Faculty Chair and Present on Panels at 2019 College Art Association Conference

Several School of Art faculty members will chair and present on panels during the College Art Association’s (CAA) annual conference in New York City. The annual conference presents the latest scholarship in art practice and history by leading artists, academics, curators, critics, and other visual arts professionals.

Professor Angela Washko
Panel: Digital Art and Activism

Responding to the structural conditions and byproducts of technologically mediated life, artists Professor Angela Washko and Morehshin Allahyari will discuss their artistic activism in digitally mediated environments. The two artists will present their political and poetic work as well as strategies to reflect on what activist practice might look like in today’s media-saturated landscape. The conversation will be moderated by writer, curator and researcher Dorothy R. Santos.
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Professor Susanne Slavick
Panel: Beyond ‘Thoughts and Prayers’: Gun Violence, Activism, and Controversy in Contemporary Art

In her talk “Disarming Arms,” Professor Susanne Slavick will discuss how her traveling curatorial project UNLOADED engaged constituencies and audiences who might never set foot in art galleries including: City Council members who issued an UNLOADED Day proclamation; organizations like CeaseFire PA and Black Political Empowerment Project/Coalition Against Violence; community groups like Mothers with a Voice and MGR Youth Empowerment; and research units like University of Pittsburgh’s Violence Prevention Initiative. Performances, screenings, tours, forums and #chalked UNARMED actions expanded UNLOADED beyond the works on view, offering one possible model for how we might stimulate the movement to reduce gun violence beyond thoughts and prayers.
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In addition, Professor Susanne Slavick will be awarded the 2019 Distinguished Teaching of Art Award.

Professor Jongwoo Jeremy Kim
Panel: Climate Change and British Art

Professor Jongwoo Jeremy Kim will chair “Climate Change and British Art,” a session that examines the relationship between the politics of ecology, the Anthropocene, and the global economy in the context of “British art,” broadly defined to include works by artists who actively engage in decolonization in the former British colonies.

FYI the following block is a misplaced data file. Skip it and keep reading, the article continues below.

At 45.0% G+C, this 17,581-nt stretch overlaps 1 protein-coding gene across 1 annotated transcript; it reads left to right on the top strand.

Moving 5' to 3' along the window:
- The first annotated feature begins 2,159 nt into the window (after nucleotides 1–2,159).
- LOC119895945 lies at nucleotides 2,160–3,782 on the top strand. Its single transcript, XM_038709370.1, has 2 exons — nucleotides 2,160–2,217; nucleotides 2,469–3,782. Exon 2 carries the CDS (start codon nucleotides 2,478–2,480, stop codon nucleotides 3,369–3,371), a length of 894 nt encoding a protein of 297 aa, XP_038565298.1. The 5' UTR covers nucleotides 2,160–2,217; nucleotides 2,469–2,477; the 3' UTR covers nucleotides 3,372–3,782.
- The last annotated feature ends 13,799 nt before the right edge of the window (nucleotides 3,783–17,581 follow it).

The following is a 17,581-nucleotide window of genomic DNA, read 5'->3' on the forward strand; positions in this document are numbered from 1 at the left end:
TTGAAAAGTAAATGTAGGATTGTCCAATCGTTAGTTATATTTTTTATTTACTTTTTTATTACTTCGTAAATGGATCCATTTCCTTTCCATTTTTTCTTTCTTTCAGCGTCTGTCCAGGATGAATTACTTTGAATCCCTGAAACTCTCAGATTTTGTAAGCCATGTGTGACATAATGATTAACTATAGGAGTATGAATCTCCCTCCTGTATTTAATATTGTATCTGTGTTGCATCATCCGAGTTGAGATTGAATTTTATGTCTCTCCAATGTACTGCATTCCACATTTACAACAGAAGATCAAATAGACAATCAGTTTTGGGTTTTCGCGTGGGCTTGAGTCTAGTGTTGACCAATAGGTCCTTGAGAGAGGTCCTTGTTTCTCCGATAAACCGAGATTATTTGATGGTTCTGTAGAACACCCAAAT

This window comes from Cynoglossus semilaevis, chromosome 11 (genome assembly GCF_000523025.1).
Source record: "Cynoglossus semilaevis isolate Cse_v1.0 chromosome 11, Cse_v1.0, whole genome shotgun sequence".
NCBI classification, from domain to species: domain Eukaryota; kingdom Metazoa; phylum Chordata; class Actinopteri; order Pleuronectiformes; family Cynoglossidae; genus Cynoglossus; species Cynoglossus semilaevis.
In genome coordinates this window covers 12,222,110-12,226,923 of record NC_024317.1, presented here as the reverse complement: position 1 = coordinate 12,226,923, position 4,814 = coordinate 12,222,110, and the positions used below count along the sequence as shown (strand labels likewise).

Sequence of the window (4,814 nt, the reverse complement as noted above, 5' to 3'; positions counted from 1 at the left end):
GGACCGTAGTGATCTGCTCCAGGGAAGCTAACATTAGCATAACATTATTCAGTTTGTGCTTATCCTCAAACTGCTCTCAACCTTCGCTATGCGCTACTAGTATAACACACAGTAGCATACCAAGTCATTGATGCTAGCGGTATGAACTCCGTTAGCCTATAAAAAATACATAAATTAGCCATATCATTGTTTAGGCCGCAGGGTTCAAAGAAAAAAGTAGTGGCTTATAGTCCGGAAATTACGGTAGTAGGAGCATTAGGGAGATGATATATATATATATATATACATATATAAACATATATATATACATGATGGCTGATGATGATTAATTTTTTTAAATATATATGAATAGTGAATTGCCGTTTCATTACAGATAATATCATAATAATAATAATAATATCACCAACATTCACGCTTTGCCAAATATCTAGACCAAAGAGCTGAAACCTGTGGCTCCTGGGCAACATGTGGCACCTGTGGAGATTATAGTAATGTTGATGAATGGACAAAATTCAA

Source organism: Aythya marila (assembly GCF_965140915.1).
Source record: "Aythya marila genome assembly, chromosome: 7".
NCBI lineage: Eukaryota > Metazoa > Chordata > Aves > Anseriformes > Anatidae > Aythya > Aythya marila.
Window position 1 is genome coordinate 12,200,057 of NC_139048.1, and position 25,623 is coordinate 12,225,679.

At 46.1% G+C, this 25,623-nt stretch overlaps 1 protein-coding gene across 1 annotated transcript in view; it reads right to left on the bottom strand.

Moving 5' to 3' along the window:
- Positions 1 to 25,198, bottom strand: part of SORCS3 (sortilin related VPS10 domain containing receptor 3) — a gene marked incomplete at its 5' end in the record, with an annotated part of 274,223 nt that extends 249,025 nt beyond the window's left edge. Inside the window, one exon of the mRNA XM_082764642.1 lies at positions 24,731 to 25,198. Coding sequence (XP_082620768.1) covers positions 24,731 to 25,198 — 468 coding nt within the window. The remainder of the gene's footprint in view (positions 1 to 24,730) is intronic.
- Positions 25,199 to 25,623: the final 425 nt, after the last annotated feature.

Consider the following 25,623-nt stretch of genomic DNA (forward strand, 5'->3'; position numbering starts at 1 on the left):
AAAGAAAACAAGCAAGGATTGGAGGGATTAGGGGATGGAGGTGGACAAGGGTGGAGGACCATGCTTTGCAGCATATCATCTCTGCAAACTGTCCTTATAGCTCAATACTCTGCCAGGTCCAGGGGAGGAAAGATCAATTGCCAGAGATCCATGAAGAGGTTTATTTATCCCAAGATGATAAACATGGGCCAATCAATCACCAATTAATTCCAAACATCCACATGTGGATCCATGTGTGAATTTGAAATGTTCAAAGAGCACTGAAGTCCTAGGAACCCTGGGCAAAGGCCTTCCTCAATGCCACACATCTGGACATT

Event Details

Professor Melissa Ragona
Panel: Sally Dixon’s Media Circuits: Reimagining Institutional Dynamics and Global Exchanges in 1970s Experimental Media Arts

Professor Melissa Ragona co-chairs a panel on Sally Dixon, founder of the Film Section at the Carnegie Museum of Art, with the University of Pittsburgh’s Benjamin Ogrodnik. Through the case study of Dixon, the panel examines the work of curators in museums as key agents advocating for the infrastructure that support artists across the world. Dixon typified the museum-based media center movement by bringing the avant-garde to underserved regions in the US, beyond the coasts.

In addition to co-chairing the panel, Professor Ragona will also present a talk titled “Expanded Acts of Perception: Sally Dixon’s Generative Letters.” Dixon engaged in a rich and complex correspondence with the artists she invited. By focusing on the particular set of issues addressed in the exchanges with Carolee Schneemann, Anthony McCall, Hollis Frampton and Stan Vanderbeek, this paper will examine how Dixon came to forge a program that contributed to a broader and more nuanced discourse about experimental filmmaking as an expanded art form.
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In addition, Eunsu Kang, Adjunct Faculty in Machine Learning will speak on the panel Digital Mythologies: Abstractions and Automations and Michael Madaio, PhD student in Human and Computer Interaction will speak on the panel Ethics in Design: Critical Perspectives. Emily Davis, CMU Libraries Project Archivist, will also present on the Sally Nixon panel.